The bassy, harmonized keyboard line in “Timeless” resonated within your chest as you listened to Blake touch on echoes of old keyboard riffs and familiar chords, before commencing the song’s build-up into a dueling bubbly and squeaking, extremely infectious, synth part. Following that was “Limit to Your Love,” a Feist cover from his first album, and one of his most stripped-down songs. He played the signature, acoustic-sounding piano part, his voice reaching a diminuendo when he sang, “There’s a limit to your love/Like a waterfall in slow motion/Like a map with no ocean.” Right after, a trembling wall of bass issued out along with a threadbare beat in the form of an occasional, almost lazy, snare hit that later transformed into some jazzy ride cymbal action. At this point in the concert, the bass was so prominent that it was drowning out the other ranges of sound, but the problem was fixed by the middle of the next song.

After a couple more tracks off Colour in Anything, Blake said he was going to play “a remix I did a long time ago” of a “dubstep producer from before EDM,” as in Untold and his song “Stop What You’re Doing,” released in the olden days of 2009, to “try to recreate that feeling” immediately preceding the metaphorical and historical drop. What followed was a live rendition of dubstep in its original form with a mixture of guitar, synths, live drums, and drum machines. It was a rare and cherishable experience to hear this kind of electronic music fleshed out and played live.

Finally, this spurred the Arlington crowd to their feet and began moving down the aisles in a slow, controlled fashion, until they reached a security guard stolidly standing against the stage in each aisle, their features silhouettes against the band’s bright stage lights. Most who were standing stayed standing.

Next was a stunning rendition of his and Beyoncé’s collaborative tune “Forward,” off Lemonade, where Blake pleadingly sang “I love you more than this job/Forward/Please don’t work for me.” The song had the feel of a cozy night spent sitting in your bedroom and brought on a feeling of childlike joy and comfort.

As the opening chords of “I Need a Forest Fire” rung out, an image of a modulating sphere within the confines of a cube appeared on the back screen. As the song progressed, Blake sang Bon Iver’s vocal part more expressively than Iver on the recording. The sphere and cube reappeared, torn apart into ripped fragments. The camera zoomed in closer on the remains to reveal they resembled human features, congruent with the song’s themes of destruction, though not with the renewal it’s supposed to cause.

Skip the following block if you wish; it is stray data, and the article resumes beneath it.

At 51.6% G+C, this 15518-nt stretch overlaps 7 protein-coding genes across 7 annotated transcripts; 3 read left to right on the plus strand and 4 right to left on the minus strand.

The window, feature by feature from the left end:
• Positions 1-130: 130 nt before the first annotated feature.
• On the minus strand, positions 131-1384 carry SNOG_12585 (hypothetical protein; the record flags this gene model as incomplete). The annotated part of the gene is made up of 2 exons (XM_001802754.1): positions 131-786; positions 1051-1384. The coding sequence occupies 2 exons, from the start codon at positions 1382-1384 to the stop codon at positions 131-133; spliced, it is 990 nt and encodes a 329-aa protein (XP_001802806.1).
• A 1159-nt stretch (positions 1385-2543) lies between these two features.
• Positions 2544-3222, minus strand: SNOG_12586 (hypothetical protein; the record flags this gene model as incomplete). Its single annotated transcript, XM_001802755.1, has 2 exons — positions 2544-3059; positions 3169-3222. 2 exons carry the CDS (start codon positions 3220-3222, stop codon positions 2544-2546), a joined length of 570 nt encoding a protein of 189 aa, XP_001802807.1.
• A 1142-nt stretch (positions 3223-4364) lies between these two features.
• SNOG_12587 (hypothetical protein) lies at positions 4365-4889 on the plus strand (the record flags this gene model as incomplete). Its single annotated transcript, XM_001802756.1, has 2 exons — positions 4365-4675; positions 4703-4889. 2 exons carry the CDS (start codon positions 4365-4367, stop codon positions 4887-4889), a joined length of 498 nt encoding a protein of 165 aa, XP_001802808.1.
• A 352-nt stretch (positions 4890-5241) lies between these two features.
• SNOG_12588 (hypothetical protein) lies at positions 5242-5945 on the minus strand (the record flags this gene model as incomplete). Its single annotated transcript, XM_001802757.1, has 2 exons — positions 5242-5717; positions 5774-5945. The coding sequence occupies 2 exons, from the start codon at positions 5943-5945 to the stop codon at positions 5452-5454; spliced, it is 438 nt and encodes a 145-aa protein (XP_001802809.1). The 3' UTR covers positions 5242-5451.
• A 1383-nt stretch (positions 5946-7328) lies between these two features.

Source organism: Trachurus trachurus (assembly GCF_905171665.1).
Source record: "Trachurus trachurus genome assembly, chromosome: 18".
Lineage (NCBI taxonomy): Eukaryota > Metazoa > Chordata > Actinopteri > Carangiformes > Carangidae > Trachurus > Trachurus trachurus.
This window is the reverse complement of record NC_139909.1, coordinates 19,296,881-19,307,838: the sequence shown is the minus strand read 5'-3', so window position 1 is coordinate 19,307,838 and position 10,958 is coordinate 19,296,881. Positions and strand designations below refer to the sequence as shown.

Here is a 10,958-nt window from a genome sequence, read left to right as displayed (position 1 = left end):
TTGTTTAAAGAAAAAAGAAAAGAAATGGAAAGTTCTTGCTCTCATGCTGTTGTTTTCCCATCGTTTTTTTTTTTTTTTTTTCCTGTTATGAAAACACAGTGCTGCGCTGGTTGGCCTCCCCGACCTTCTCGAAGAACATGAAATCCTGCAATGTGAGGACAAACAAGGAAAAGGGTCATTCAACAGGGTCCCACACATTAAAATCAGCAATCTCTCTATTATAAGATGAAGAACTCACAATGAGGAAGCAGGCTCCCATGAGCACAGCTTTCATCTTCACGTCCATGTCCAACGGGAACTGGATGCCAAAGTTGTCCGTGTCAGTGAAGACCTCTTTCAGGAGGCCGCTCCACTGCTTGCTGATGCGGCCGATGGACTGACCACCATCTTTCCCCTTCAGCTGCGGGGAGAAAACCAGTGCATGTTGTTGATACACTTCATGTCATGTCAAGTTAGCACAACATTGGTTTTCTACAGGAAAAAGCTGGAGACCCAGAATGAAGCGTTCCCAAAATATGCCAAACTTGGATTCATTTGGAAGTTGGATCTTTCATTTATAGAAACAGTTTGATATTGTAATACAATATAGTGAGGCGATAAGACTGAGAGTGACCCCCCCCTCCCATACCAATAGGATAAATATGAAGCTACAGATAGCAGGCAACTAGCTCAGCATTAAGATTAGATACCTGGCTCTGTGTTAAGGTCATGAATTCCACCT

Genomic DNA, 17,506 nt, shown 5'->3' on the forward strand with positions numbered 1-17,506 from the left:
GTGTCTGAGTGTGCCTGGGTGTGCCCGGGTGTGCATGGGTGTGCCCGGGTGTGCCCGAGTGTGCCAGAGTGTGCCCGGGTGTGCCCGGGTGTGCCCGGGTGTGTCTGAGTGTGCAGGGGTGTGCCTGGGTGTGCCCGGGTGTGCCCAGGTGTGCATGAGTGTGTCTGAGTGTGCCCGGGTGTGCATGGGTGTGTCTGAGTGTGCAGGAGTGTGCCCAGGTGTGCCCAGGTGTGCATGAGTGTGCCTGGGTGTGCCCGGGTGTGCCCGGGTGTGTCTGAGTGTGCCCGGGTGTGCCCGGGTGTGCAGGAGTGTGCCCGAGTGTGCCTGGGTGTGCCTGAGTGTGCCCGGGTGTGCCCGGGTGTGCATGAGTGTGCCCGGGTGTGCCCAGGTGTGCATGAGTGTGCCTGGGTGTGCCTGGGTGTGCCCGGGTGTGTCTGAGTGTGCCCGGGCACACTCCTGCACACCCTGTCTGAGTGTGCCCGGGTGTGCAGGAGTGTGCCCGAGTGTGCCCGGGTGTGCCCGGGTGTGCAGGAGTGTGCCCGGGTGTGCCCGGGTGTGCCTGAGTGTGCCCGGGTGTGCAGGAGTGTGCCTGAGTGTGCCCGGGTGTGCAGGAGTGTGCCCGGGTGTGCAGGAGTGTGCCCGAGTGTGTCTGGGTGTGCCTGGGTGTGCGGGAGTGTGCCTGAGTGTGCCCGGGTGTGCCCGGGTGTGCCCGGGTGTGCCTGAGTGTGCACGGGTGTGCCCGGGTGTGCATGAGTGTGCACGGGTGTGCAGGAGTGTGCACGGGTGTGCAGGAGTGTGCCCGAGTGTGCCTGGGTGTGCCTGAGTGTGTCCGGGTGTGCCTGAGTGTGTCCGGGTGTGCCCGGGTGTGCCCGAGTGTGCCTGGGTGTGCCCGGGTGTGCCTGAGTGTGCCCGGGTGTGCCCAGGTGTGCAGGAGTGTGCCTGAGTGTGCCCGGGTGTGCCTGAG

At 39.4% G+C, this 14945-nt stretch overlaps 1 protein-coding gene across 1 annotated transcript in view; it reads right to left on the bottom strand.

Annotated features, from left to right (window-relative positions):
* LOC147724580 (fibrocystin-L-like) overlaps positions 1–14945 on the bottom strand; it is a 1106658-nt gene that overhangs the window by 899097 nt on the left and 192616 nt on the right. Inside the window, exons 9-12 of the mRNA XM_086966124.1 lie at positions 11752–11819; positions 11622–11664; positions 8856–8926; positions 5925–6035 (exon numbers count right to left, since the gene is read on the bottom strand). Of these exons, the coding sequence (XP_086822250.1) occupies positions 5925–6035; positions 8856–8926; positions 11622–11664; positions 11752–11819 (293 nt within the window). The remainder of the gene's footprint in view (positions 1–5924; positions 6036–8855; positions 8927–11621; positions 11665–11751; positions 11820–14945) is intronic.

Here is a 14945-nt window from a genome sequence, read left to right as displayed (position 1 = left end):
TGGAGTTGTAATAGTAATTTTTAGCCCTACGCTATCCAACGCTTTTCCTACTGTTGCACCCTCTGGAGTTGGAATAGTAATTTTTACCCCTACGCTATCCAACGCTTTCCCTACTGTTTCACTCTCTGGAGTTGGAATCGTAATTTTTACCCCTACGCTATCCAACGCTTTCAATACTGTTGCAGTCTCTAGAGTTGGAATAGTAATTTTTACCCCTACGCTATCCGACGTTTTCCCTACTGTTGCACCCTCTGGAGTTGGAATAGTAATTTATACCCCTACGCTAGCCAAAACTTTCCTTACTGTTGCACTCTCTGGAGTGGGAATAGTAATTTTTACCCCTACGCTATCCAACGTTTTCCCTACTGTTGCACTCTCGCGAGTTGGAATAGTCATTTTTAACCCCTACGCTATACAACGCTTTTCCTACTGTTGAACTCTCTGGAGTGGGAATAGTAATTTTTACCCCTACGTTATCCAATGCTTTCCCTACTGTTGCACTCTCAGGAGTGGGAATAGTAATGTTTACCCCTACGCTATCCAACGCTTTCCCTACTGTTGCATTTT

The uplifting chorus of “Retrograde,” Blake’s most popular song, was accompanied by overwhelming, full-screen flashes of orange light over distorted keyboards, and felt like a revival in itself. The image of the familiar wandering light made its way through a black, transparent planet, before exploding into the aforementioned light, and then dimming again to show the celestial orb in its natural darkness, with a swarm of butterflies circling around it. Before the song reached peak intensity, Blake looped hummed vocals to harmonize and sing over, and accidentally caught cheers from audience members excited to hear him perform the track. Their enthusiasm was repeated every iteration of the loop for the entire song. It fit in with the music pretty well too.

However, for his last song, “Measurements,” Blake requested that people be quiet for its duration, since it consisted of him looping the same vocal part over and over again, then playing them directly over each other, multiplying the copies of his voice exponentially each time. It was a sensitive operation for a sensitive song. The crowd conceded, and the resulting harmonies were the richest Blake sung that night, with a strong gospel influence, accompanied by a bass-like synth part that mostly copied the vocals’ rhythmic patterns. It was an intimate and inspiring end to a fulfilling, memorable show. As Blake left the stage, his fading keyboards transitioned perfectly into the after-show playlist.